Washington, D.C. has the nation’s worst “family belonging” rating, with just 17 percent of 15- to 17-year-olds living with their married biological mother and father, according to an annual study on the on the impact of out-of-wedlock births and divorce on American families.

Washington’s dismal rating is far below the national average of 46 percent, dragged down the finding that just 9 percent of blacks in the age group live with their biological parents and 18 percent of Hispanics living in a traditional married home.

In their “Fourth Annual Index of Family Belonging and Rejection,” the Family Research Council's Marriage and Religion Institute focused on homes of married biological parents. Families in the Northeast are the most intact in the country while those in the South are the least intact.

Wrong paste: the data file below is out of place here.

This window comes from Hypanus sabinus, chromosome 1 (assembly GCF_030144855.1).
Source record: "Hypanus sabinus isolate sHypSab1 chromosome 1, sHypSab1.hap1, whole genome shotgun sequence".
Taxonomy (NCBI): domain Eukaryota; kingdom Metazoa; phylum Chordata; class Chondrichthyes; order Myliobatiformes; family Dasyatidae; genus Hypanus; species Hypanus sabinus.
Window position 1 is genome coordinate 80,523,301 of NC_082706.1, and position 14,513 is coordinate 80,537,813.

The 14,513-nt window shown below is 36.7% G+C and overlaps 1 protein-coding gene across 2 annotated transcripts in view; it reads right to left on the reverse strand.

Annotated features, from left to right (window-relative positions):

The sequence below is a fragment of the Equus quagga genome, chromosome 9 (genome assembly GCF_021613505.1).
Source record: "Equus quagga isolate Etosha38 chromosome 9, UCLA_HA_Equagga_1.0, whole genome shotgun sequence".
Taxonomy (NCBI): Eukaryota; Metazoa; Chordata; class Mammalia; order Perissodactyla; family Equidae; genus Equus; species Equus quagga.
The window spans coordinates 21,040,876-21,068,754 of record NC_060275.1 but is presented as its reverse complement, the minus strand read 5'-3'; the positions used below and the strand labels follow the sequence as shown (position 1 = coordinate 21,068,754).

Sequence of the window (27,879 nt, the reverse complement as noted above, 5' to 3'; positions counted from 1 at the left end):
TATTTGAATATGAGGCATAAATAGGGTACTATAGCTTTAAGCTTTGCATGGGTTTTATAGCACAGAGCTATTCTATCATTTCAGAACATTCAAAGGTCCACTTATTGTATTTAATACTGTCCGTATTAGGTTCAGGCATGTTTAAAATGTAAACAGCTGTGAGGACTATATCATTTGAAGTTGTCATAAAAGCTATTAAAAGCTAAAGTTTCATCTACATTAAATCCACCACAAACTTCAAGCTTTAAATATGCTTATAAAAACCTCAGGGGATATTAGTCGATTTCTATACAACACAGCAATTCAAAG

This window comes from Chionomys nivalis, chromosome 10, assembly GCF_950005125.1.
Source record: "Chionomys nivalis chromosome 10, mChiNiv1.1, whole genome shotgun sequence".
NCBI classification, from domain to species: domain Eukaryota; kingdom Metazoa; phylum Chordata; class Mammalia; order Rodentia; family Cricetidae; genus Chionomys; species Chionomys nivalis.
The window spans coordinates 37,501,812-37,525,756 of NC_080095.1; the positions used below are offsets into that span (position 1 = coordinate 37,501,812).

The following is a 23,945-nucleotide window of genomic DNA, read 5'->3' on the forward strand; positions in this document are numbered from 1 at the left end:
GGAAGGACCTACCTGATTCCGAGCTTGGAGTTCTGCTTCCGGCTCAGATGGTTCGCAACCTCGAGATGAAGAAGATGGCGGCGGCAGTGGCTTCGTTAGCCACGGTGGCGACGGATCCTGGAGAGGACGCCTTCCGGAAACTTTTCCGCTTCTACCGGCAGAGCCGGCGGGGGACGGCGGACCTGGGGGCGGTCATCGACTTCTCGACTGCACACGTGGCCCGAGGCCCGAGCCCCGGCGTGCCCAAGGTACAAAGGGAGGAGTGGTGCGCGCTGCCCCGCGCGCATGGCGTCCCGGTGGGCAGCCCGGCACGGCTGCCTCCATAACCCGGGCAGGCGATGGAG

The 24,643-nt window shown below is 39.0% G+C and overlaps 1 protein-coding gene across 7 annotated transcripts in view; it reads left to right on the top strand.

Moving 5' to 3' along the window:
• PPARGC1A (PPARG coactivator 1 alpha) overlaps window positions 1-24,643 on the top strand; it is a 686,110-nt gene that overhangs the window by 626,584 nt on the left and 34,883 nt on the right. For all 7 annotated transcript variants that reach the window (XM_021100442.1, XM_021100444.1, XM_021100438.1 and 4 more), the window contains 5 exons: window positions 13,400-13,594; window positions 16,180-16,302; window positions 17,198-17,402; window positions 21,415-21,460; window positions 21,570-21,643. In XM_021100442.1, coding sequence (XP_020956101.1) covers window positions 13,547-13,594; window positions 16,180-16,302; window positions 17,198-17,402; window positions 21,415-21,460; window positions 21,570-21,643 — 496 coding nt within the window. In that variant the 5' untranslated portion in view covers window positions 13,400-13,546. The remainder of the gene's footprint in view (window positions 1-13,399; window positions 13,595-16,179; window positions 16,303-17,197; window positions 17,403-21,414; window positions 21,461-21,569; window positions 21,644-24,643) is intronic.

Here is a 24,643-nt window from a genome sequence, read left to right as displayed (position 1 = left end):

Utah has the highest “belonging and rejection” index, with 57 percent living in traditional homes. Regionally, the northeast was best at 50 percent, and among races, Asians topped all with 65 percent, with blacks the lowest at 17 percent.

“The implications of half of America’s Children experiencing family rejection are grave,” said the report, provided in advance to Secrets and based on data fro the 2008-2011 Census Bureau’s American Community Index.

“Rejection leaves children without married parents committed to one another and to their children,” wrote the authors, Patrick F. Fagan and Nicholas Zill.

The study will be released Wednesday at noon in a live webcast event.

Paul Bedard, the Washington Examiner's "Washington Secrets" columnist, can be contacted at pbedard@washingtonexaminer.com.